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HDTV tests pit fantasy land specs against real world performance -- guess what happens


Good luck keeping up with the ever changing specs on the latest HDTVs, but as the numbers get more impressive, are the displays actually improving in any noticeable way? Dr. Raymond Soneira , president of DisplayMate, goes about breaking down many of the more often misused and misleading technical buzzwords in an article on MaximumPC. If you're wondering how manufacturers have advanced contrast ratios from thousands, to millions, to unlimited over the space of just a few years, there's a breakdown of what "dynamic contrast ratio" actually measures and why it's worth ignoring -- unless you watch your TV when it's only displaying one color at a time. When it comes to colors, some of the most scathing words were pointed towards Sharp's Quattron quad-pixel technology, which "can only decrease picture quality and accuracy!"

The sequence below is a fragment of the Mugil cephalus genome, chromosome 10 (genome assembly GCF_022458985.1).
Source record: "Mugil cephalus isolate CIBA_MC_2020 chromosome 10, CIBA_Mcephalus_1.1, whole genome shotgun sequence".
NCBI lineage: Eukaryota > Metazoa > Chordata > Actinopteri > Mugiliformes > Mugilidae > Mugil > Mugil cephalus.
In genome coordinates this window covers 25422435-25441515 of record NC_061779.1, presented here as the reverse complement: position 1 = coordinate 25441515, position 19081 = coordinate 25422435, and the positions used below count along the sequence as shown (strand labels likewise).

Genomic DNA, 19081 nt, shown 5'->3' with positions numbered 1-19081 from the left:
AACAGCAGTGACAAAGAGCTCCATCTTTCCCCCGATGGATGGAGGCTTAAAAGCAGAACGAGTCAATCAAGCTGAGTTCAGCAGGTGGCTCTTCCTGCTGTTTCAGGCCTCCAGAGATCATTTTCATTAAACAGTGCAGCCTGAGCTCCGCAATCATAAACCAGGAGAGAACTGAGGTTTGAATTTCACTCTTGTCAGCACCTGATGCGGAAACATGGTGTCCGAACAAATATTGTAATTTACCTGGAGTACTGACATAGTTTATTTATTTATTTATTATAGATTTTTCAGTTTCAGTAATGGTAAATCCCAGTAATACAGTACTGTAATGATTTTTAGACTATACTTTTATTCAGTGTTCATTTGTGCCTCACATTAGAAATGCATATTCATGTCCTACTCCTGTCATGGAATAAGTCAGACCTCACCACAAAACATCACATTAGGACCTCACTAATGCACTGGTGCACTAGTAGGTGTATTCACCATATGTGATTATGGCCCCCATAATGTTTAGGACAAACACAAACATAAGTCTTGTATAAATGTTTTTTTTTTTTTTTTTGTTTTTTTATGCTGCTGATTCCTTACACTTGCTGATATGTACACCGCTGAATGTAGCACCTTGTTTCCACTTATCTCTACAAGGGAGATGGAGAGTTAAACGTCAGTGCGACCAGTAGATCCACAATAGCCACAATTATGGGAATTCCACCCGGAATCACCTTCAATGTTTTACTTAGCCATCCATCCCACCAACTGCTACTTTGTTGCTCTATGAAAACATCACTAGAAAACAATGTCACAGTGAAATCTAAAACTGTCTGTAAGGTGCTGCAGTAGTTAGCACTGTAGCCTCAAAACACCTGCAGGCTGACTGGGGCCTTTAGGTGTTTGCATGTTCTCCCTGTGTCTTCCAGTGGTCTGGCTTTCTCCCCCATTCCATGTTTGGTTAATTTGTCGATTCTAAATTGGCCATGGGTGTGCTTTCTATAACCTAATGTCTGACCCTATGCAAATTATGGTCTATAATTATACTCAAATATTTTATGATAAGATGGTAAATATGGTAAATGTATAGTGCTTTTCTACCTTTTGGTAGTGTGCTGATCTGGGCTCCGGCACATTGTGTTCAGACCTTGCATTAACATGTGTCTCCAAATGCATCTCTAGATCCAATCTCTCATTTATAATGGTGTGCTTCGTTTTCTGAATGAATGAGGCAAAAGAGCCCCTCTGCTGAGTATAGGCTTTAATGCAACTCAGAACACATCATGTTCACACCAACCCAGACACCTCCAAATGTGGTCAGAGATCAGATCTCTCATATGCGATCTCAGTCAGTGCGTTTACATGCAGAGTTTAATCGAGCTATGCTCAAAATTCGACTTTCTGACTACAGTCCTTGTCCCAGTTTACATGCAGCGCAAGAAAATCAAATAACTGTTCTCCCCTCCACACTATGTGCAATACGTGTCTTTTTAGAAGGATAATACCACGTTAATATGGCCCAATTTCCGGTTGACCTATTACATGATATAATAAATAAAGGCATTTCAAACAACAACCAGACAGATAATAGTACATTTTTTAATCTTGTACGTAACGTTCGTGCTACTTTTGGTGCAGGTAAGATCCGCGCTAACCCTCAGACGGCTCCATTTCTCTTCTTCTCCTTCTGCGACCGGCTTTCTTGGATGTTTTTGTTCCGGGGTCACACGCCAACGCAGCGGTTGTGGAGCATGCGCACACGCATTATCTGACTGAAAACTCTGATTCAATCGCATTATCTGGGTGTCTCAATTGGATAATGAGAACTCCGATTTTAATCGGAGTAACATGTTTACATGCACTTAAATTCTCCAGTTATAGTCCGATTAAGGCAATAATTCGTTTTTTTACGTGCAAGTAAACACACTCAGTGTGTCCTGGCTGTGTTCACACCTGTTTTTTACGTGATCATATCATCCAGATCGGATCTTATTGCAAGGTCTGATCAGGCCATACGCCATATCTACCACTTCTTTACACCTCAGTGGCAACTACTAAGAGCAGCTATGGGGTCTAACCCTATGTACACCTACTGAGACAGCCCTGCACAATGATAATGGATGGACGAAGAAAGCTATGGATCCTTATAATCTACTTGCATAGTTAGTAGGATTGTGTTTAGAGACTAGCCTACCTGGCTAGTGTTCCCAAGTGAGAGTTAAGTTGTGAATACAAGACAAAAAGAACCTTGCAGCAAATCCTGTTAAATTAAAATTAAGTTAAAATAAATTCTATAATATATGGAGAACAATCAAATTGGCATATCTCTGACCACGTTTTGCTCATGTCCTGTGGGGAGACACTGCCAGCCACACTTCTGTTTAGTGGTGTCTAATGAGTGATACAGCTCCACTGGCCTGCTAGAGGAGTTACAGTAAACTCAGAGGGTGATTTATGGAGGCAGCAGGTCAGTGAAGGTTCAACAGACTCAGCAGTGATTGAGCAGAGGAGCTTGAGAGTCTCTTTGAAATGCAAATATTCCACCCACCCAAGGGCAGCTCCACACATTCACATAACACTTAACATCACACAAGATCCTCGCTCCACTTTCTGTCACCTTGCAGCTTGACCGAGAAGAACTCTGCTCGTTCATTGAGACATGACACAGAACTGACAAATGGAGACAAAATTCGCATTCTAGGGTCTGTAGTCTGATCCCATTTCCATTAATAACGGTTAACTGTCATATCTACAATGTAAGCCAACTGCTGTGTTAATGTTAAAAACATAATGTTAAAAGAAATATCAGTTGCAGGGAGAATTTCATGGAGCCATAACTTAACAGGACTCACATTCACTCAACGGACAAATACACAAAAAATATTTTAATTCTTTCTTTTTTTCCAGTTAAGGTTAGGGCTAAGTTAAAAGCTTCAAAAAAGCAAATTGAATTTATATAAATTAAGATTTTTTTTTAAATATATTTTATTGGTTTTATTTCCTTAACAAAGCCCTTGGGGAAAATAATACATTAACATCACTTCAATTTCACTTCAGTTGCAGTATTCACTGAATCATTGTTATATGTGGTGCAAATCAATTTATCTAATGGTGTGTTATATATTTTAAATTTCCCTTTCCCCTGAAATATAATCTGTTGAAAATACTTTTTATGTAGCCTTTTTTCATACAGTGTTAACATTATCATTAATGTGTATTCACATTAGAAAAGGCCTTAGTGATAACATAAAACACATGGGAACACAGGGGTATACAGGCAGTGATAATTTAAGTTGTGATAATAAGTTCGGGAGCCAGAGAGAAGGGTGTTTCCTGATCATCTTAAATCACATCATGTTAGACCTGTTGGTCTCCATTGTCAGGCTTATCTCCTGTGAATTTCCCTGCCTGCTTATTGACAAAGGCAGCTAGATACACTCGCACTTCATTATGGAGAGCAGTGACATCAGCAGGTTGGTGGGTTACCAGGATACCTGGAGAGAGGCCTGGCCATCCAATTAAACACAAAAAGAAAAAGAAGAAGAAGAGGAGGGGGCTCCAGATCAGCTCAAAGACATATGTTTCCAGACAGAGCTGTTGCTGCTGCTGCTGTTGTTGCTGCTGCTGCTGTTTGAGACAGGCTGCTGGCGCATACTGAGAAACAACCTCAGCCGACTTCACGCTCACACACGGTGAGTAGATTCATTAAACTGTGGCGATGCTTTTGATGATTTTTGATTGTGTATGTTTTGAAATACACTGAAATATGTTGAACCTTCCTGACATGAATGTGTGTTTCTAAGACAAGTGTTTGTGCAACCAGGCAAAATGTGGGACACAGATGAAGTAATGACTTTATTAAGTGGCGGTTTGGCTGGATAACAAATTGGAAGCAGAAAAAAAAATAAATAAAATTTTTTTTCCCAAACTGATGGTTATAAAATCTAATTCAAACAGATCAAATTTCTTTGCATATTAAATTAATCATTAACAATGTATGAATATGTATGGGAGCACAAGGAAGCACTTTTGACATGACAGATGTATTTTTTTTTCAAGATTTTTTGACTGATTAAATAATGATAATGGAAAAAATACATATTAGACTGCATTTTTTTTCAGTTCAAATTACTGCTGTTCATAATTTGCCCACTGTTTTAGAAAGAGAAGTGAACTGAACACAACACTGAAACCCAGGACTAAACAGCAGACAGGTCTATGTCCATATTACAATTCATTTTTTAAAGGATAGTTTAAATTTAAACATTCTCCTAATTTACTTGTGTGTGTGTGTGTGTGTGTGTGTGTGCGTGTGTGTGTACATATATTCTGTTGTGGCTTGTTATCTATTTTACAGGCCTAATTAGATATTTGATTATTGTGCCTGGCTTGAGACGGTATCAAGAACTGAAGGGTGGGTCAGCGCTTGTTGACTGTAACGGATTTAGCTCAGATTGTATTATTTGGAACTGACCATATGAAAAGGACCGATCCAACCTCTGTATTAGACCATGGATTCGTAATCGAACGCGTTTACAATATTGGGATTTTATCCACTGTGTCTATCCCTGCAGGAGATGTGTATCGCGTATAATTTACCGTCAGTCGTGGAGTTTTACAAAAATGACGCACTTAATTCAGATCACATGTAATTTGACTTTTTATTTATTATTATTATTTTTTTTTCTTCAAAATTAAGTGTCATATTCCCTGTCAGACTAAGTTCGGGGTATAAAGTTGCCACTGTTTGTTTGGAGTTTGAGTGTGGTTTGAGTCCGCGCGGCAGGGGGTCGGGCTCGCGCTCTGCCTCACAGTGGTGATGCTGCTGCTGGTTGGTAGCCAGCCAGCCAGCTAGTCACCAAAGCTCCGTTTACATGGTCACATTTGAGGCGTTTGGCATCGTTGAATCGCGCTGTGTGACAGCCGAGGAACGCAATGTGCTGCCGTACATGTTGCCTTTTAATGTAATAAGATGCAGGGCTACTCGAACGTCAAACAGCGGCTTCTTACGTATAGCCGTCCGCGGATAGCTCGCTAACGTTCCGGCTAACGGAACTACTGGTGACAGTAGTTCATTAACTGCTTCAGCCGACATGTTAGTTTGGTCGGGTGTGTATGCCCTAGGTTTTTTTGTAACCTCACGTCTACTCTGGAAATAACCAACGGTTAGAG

Whether you believe the good Dr., a glistening review or Cmdr. Sulu, the factual heat burned hottest during a test of motion blur compared on LCDs, LED LCDs, plasmas and even a pro CRT. While additional motion processing and upgraded internals on newer HDTVs can help in many other ways, viewers couldn't detect any blur caused by a display even on an old 60Hz set, despite newer and faster 120Hz, 240Hz and 600Hz (plasma) sets claiming their technology helped them eliminate it. You'll need a minute to read through for the full details but it's a good, and unfortunately necessary, reminder to keep your eyes on the display and not just the spec sheet (just make sure you're getting a proper look that represents the way you watch TV at home first).

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